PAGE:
Remember swings? Seesaws? Carousels (those playground spinny things)?
Well, it may sadden you to know that all three are now officially banned in Australian public schools.
You might be asking yourself, um, what’s the deal?!
Well, while the seemingly harmless playground favourites might conjure some pretty sentimental memories from our childhood, studies show they’re actually pretty dangerous.
Experts say the most common playground injuries caused by playground equipment like swings, seesaws and carousels are fractures and dislocations (ouch).
The most recent data we could find showed more than 680,000 Aussie kids under the age of 16 were treated for injuries sustained in playgrounds in the decade leading up to 2012.
And according to the New South Wales government’s ‘Playing it Safe’ guidelines for the installation and maintenance of playground equipment in NSW government schools, falls from playground equipment are the most common cause of childhood injuries.
In fact, back in 1993 the NSW Health Department found playground injuries accounted for 16% of kids’ admissions to hospitals in NSW and were, overall, the most common cause of admission to hospital for early childhood in the 5 to 9 years age group.
And while those injuries can be incredibly painful (and the stats pretty concerning), what’s really scary is that these former playground staples are also a leading cause of death among Aussie children.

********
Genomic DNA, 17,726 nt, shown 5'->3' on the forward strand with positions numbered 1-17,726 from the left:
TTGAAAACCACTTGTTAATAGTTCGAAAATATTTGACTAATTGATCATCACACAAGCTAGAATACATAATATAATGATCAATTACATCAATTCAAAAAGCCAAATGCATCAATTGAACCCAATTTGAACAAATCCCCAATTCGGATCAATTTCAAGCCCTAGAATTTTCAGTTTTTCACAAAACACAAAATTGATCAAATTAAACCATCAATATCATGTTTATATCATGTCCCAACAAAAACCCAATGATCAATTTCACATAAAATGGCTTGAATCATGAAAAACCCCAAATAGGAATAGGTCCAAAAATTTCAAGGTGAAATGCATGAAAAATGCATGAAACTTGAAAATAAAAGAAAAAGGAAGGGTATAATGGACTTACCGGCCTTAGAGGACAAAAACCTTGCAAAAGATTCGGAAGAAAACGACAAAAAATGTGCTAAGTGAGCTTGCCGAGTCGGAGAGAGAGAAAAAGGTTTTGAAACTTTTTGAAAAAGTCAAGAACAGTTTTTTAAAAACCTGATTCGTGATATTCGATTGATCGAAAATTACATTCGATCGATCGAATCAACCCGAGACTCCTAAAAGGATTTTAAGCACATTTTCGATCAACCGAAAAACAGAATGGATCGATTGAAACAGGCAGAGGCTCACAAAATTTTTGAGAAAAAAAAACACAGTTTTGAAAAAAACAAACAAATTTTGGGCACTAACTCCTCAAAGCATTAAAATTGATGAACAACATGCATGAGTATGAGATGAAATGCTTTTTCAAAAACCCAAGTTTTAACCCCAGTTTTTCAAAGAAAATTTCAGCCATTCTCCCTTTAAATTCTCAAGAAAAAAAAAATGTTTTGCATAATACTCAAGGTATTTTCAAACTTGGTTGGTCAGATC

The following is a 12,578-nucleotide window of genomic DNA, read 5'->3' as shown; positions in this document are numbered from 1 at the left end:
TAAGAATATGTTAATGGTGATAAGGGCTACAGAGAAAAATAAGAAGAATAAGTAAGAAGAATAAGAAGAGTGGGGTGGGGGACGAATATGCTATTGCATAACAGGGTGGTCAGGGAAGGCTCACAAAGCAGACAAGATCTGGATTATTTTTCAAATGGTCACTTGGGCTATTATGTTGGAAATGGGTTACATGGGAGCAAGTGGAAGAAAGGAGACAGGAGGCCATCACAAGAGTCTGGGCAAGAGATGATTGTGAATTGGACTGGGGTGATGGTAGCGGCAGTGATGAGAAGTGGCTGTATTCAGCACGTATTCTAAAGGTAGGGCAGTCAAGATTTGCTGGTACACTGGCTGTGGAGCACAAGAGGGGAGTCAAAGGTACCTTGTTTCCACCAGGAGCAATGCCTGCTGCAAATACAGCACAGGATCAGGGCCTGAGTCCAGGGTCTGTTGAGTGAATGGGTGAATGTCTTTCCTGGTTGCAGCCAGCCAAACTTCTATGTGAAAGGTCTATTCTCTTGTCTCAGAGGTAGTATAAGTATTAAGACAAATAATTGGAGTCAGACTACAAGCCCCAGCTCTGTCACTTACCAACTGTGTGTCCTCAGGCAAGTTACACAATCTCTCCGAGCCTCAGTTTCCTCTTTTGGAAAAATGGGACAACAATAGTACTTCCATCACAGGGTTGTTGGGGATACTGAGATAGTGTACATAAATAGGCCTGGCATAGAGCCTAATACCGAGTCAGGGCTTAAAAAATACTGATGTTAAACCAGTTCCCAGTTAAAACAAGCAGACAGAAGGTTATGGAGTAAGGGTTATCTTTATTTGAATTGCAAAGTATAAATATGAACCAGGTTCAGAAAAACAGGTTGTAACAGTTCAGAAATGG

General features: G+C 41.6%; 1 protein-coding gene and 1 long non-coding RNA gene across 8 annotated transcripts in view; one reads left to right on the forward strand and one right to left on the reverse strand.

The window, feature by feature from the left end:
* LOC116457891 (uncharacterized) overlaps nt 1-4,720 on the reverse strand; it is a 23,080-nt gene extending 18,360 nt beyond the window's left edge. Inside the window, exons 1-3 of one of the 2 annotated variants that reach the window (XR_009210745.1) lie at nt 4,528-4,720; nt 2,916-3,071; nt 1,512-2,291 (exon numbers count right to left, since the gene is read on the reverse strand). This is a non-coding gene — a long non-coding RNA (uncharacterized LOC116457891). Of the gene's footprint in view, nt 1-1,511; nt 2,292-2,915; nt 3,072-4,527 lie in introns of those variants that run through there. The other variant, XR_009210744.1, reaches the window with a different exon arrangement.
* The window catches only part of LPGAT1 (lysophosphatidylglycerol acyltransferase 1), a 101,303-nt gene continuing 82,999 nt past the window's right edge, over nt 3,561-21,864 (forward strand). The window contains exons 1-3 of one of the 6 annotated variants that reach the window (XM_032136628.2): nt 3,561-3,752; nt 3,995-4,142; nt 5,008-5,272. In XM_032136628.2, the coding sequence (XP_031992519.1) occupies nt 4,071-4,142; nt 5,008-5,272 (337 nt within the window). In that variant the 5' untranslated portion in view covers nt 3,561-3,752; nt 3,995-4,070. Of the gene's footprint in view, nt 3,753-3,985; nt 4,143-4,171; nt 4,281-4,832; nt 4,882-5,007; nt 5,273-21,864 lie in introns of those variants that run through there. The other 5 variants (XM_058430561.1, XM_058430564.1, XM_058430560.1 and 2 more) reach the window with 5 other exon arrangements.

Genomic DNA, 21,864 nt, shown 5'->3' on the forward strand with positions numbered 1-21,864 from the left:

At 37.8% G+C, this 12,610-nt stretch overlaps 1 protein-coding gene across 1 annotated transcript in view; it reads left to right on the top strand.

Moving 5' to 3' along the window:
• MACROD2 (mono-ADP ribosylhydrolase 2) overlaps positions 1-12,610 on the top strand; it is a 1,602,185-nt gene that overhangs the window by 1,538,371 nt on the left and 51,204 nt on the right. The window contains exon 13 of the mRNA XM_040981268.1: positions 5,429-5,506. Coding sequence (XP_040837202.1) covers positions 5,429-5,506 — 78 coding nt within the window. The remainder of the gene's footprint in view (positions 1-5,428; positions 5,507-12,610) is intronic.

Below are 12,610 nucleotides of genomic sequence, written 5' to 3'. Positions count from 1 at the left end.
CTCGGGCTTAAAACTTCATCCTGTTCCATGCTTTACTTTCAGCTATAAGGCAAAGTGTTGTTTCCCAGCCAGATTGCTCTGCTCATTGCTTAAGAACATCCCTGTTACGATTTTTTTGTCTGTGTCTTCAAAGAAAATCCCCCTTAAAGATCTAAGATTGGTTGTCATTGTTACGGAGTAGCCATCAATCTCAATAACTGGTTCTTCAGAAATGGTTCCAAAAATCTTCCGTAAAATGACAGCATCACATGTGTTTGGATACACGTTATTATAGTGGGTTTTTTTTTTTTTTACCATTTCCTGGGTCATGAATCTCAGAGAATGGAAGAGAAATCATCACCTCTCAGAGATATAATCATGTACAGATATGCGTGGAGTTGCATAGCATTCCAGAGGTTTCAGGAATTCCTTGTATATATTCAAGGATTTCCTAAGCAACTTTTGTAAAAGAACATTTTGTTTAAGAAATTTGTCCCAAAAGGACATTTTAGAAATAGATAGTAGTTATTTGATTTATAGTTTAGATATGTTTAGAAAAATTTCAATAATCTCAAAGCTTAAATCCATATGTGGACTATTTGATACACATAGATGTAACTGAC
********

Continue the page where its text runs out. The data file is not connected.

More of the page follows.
With that in mind it makes sense for local governments and schools to remove swings, seesaws, carousels and even slides from public and school playgrounds.
So how are governments creating safer playgrounds for our kids?
First of all, according to the New South Wales government’s ‘Playing it Safe’ guidelines, all new playground equipment must comply with the current Aussie risk management standards.
And it’s a whole lot more than many parents would realise.
First off, there’s the banned equipment which includes swings, seesaws and carousels, as we mentioned before.
But maypoles and flying foxes (except in the case of Field Study Centres or non-mainstream school locations with written approval) are also banned.
Additional new standards include protection against falling (with a maximum free height of fall limited to 2.5 metres), protection against entrapment, and the provision of guardrails and safety rails on equipment platforms.
(Source: New South Wales government’s ‘Playing it Safe’ guidelines)
And there’s a whole lotta other safety considerations to prevent accidents or incidents involving playground equipment, such as installation-supplier vetting and environmental considerations such as providing distinct playground borders and clearances/safe fall zones, implementing impact-absorbing surfaces and concrete footings (to ensure the structural integrity of the playground equipment), rules on rope scrambling nets, tyres and tube ends…
Honestly, the list goes on.
If you’re still curious you can read about it in more detail here.